Issue 19

December 2018

A Brief History of Studium

Studium Excitare is the official journal of the confessional language program at Martin Luther College (MLC). In the past several months, we have become familiar with the history of Studium through conversations with previous editors and faculty advisors, and, recently, through our own experiences. Here is offered a summary of Studium’s history, along with a few thoughts on the journal and its future.

Studium Excitare has its origin in the early aughts of the 21st century. Five pre-seminary students, inspired to find answers to doctrinal questions raised in the dorm, began publishing articles concerning biblical doctrine, as well as Latin and German translations from the writings of various church fathers. Soon, the students ceased writing doctrinal articles and focused the journal entirely on translation. The reasoning behind this decision is explained in Issue 3 - “Transition to Translation.” When the original students behind Studium graduated, the journal was not published for roughly two years.

Studium regained some momentum in 2007, after one of Studium’s faculty advisors, Professor Wessel, approached two freshmen about reviving the journal. By this time, Studium Excitare had become an official MLC publication. The two freshmen, Andrew Hussman and Aaron Jensen, worked as editors of Studium until their graduation in 2011. During their time at MLC, Studium added eight issues to the original group’s ten. Once they graduated, the journal was not published again for about seven years.

In the summer of 2018, we contacted Professor Danell (another faculty advisor) about restarting Studium Excitare. He advised us to contact Andrew Hussman and Aaron Jensen, now pastors, for further advice and resources. They have been more than helpful with the reboot, and we hope to improve the operation of the journal with the guidance they have provided.

Next, we contacted about 20 MLC students to gauge their interest in Studium’s restart. Entering the school year with a core group of fifteen interested students, we set up a weekly meeting time, gained club status from student government, and worked towards publishing Studium’s next issue. To maintain organization and progress, we set up a leadership structure, worked off of an agenda, and discussed Studium’s development regularly. We did not perform all of this without some complications. Perhaps the most significant obstacle was deciding how to publish the journal. For now, past issues are kept on, and new issues are posted on our Google site. Overall, though, we are pleased with the progress Studium has made in the past months.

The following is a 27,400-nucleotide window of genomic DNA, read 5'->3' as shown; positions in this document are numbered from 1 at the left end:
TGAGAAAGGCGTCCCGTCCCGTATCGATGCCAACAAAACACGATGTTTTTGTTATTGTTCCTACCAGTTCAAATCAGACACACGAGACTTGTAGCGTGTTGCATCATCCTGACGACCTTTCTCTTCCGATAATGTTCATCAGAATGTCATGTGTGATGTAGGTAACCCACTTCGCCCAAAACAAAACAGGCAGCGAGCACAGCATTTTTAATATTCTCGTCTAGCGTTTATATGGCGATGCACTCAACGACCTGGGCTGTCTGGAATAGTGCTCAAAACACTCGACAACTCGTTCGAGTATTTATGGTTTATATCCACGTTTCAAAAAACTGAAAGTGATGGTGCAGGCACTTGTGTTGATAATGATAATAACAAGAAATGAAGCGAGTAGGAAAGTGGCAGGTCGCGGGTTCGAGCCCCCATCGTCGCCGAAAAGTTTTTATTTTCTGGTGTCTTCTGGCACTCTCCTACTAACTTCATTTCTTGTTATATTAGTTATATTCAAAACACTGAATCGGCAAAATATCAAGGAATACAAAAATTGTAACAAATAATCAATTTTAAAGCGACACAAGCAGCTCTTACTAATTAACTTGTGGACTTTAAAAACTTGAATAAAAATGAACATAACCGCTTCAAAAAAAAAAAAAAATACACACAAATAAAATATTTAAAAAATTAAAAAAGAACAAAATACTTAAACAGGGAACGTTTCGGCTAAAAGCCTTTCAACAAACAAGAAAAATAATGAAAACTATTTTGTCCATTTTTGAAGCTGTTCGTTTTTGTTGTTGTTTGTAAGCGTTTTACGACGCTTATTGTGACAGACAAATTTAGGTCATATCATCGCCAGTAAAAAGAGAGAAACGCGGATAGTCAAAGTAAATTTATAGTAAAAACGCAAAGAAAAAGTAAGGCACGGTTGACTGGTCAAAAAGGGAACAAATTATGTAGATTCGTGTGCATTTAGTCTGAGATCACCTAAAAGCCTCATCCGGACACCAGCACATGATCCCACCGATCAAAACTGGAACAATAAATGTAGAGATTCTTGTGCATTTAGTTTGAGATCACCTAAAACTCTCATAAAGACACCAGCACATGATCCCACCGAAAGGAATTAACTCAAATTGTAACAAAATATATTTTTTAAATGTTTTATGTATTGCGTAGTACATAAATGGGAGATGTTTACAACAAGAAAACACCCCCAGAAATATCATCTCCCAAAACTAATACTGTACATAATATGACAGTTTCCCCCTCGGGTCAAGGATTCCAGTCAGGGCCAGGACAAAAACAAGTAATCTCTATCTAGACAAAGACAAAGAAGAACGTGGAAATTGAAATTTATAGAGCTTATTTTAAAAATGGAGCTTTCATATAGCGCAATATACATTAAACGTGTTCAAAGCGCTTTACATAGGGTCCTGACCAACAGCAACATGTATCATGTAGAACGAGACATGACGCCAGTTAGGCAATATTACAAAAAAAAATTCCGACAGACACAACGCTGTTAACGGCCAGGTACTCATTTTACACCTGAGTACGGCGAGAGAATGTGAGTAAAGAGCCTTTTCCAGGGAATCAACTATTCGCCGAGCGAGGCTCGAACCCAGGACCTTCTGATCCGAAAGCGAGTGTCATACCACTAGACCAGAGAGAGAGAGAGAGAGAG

No one can say where Studium Excitare will go from here. The journal may be in publication for the next 100 years, or this issue may be its last. Studium’s future will depend mostly on the amount of effort put forth by our college’s confessional language students. MLC students are no strangers to effort. This school year, our pool of approximately 750 undergraduates not only put together a conference-winning football team but also will perform five student-led drama productions. The same MLC students attending Intermediate Hebrew or Number Theory classes in the morning will teach trumpet or piano lessons in the afternoon. Our classmates may work two or three part-time jobs and also host high schoolers for college visits and play the organ for morning chapel. And now, at least for this issue, MLC students publish an academic journal devoted to translating theological works from Latin and German. Thanks be to God that our efforts have been blessed! How futile would these efforts be if we had no love for God, who loved us first?

Please enjoy Issue 19.

Soli Deo Gloria.

— Philip Balge

In This Issue

Soul, Leave Affairs of Earth Behind You, Verses 1-6
by Erdmann Neumeister
translated by Isaiah Duff
Stanzas 1–6 of a hymn on the Lord's Supper.
How to Study Theology
by Matthias Hafenreffer
translated by Aaron Jensen
As a prologue to a dogmatic work, Hafenreffer advises his readeres on the study of theology.
Third Disputation on Galatians, Part I
by Christian Chemnitz
translated by Robby Read
The first part of Christian Chemnitz' Third Disputation on Galatians.